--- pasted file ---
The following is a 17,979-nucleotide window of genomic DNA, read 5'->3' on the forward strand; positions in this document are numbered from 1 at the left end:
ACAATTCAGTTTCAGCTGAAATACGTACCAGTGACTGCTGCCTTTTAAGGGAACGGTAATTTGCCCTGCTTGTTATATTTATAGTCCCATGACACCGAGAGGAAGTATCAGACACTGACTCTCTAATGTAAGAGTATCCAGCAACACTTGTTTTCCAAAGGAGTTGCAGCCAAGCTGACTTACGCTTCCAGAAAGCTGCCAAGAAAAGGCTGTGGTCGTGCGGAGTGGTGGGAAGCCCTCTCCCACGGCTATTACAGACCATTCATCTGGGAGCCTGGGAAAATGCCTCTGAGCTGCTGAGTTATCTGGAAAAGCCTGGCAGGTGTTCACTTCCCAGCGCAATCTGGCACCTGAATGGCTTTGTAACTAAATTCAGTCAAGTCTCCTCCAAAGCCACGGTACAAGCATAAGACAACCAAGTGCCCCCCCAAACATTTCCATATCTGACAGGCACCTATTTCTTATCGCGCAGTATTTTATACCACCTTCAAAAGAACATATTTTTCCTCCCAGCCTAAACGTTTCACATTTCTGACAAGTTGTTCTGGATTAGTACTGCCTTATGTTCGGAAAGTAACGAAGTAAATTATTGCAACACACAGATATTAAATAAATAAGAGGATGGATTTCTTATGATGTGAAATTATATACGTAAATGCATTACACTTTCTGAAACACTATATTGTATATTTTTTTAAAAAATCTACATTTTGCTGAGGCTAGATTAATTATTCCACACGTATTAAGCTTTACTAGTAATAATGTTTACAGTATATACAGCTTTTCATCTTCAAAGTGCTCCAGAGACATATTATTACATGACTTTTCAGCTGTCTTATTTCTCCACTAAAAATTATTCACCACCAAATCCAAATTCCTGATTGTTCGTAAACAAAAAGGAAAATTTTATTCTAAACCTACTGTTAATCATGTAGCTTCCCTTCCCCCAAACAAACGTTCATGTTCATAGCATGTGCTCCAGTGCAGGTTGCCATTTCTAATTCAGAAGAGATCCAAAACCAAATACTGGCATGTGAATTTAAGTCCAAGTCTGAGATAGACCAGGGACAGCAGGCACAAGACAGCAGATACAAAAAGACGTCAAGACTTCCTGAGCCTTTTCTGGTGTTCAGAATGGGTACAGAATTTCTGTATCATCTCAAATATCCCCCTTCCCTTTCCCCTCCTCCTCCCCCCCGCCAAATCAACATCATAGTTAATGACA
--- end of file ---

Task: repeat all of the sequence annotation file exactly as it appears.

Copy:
The following is a 17,979-nucleotide window of genomic DNA, read 5'->3' on the forward strand; positions in this document are numbered from 1 at the left end:
ACAATTCAGTTTCAGCTGAAATACGTACCAGTGACTGCTGCCTTTTAAGGGAACGGTAATTTGCCCTGCTTGTTATATTTATAGTCCCATGACACCGAGAGGAAGTATCAGACACTGACTCTCTAATGTAAGAGTATCCAGCAACACTTGTTTTCCAAAGGAGTTGCAGCCAAGCTGACTTACGCTTCCAGAAAGCTGCCAAGAAAAGGCTGTGGTCGTGCGGAGTGGTGGGAAGCCCTCTCCCACGGCTATTACAGACCATTCATCTGGGAGCCTGGGAAAATGCCTCTGAGCTGCTGAGTTATCTGGAAAAGCCTGGCAGGTGTTCACTTCCCAGCGCAATCTGGCACCTGAATGGCTTTGTAACTAAATTCAGTCAAGTCTCCTCCAAAGCCACGGTACAAGCATAAGACAACCAAGTGCCCCCCCAAACATTTCCATATCTGACAGGCACCTATTTCTTATCGCGCAGTATTTTATACCACCTTCAAAAGAACATATTTTTCCTCCCAGCCTAAACGTTTCACATTTCTGACAAGTTGTTCTGGATTAGTACTGCCTTATGTTCGGAAAGTAACGAAGTAAATTATTGCAACACACAGATATTAAATAAATAAGAGGATGGATTTCTTATGATGTGAAATTATATACGTAAATGCATTACACTTTCTGAAACACTATATTGTATATTTTTTTAAAAAATCTACATTTTGCTGAGGCTAGATTAATTATTCCACACGTATTAAGCTTTACTAGTAATAATGTTTACAGTATATACAGCTTTTCATCTTCAAAGTGCTCCAGAGACATATTATTACATGACTTTTCAGCTGTCTTATTTCTCCACTAAAAATTATTCACCACCAAATCCAAATTCCTGATTGTTCGTAAACAAAAAGGAAAATTTTATTCTAAACCTACTGTTAATCATGTAGCTTCCCTTCCCCCAAACAAACGTTCATGTTCATAGCATGTGCTCCAGTGCAGGTTGCCATTTCTAATTCAGAAGAGATCCAAAACCAAATACTGGCATGTGAATTTAAGTCCAAGTCTGAGATAGACCAGGGACAGCAGGCACAAGACAGCAGATACAAAAAGACGTCAAGACTTCCTGAGCCTTTTCTGGTGTTCAGAATGGGTACAGAATTTCTGTATCATCTCAAATATCCCCCTTCCCTTTCCCCTCCTCCTCCCCCCCGCCAAATCAACATCATAGTTAATGACA